The CEOs of YouTube and 23andMe are investors of this bra startup that was founded by a former Google marketing manager and is taking direct jabs at big brands like Victoria’s Secret. By offering half sizes and 78 sizes in total, ThirdLove wants to make bras as inclusive as possible, without compromising comfort and style. A good place to start is its Fit Finder quiz, or the popular 24/7 Classic T-Shirt Bra, which has more than 32,000 online reviews.
- Modern Citizen/Facebook
Another minimalist fashion brand out of the Bay Area is Modern Citizen. As our editor Sally points out in her Modern Citizen review, minimal doesn’t necessarily mean boring – think smart, versatile, and efficient instead. You’ll find basics for work, travel, and the weekend all in one place, plus accessories and home and beauty products from other small brands. Its styles are the perfect example of a foundation you can dress up or down.
Converts to Marie Kondo’s KonMari method will love SF fashion startup Cuyana. In fact, the brand has a collection of leather cases in collaboration with the organization queen herself. That’s why it should come as no surprise that the phrase “fewer, better” drives Cuyana’s business of selling long-lasting essentials like silk tops, leather bags, and bodywear. You’ll even be able to get rid of clothes you don’t want (while supporting charity) through its Lean Closet program.
Allbirds shoes may be part of the unofficial Silicon Valley uniform, but you don’t have to work in tech to appreciate their extreme comfort. The original, cushion-y Runners, made from wool, are the company’s most recognizable style and feature an ever-rotating selection of color options. All of its silhouettes are stripped-back in design, making them suitable for any casual occasion – including walking the hilly streets of San Francisco.
True & Co.
- True & Co./Instagram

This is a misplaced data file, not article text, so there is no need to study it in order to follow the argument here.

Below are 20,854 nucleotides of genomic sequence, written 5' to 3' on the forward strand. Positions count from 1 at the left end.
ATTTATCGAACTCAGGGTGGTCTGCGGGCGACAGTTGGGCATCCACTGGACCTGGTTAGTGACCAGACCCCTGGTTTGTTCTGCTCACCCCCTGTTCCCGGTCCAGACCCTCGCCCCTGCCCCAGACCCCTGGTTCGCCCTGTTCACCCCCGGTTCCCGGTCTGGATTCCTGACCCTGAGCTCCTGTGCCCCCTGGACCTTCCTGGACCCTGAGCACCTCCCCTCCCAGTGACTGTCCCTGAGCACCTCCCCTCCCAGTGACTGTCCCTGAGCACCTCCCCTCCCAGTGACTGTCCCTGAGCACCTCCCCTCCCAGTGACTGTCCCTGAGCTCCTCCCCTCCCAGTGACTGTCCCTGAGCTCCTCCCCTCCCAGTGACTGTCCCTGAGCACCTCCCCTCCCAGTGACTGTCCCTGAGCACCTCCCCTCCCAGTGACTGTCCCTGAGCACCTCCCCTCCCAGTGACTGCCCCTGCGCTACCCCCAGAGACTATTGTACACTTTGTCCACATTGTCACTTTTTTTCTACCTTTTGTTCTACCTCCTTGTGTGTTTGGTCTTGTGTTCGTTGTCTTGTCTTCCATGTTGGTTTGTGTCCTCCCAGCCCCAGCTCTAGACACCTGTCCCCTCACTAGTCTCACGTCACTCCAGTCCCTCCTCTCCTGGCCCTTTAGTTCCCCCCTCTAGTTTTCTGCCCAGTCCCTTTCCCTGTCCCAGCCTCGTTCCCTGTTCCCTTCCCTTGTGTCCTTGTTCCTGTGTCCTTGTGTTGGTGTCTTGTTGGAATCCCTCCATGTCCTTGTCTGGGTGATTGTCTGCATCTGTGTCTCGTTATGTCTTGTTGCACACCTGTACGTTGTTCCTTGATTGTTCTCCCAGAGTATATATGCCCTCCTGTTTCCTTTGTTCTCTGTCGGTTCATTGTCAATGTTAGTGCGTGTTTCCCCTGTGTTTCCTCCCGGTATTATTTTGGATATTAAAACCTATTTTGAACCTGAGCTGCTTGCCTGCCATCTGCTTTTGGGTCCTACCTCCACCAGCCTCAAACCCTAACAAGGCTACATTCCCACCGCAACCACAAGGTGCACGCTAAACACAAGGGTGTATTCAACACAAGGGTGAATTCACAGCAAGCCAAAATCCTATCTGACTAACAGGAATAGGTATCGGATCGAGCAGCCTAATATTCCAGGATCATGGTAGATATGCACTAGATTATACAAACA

The best bra that Insider Picks reporter Mara Leighton has ever worn comes from an up-and-coming brand called True & Co., one of a small group of lingerie startups out to change the industry for good. Its signature True Body style looks more like a sports bra, but still provides considerable coverage and lift, and it’s seamless and buttery soft. The company’s bras are also surprisingly affordable for their quality, starting at just $34.
How many times will you really wear that dazzling piece of statement jewelry? You know it and we know it: no more than once or twice. Rocksbox, a jewelry discovery and rental membership service, solves this problem by letting you wear handpicked jewelry (from brands like Gorjana and Kendra Scott) for as long as you want, for just $21 a month. This way, you’ll never have to overspend on accessories again.
If a shoe startup can do just as well in New York City as it does in its hometown San Francisco, there’s a good sign it’s doing something right. For Rothy’s, that something is turning sustainable materials like recycled plastic water bottles into a comfortable, stylish, and machine-washable work flat. Following up on this success, it has also launched slip-on sneakers and an adorable kids’ line.
- Le Tote/instagram
If shopping for new clothes is more paralyzing than inspiring, you have an easy, commitment-free option in clothing rental service Le Tote. For a monthly fee (starting at $79), you can wear the curated set of clothing and accessories in your box for as long you want before returning it. In case you do happen to fall in love with a piece, you can buy it for up to 50% off the retail price. When you only have so much time and energy in the day, clothing-in-a-box services like Le Tote help take the pain out of shopping.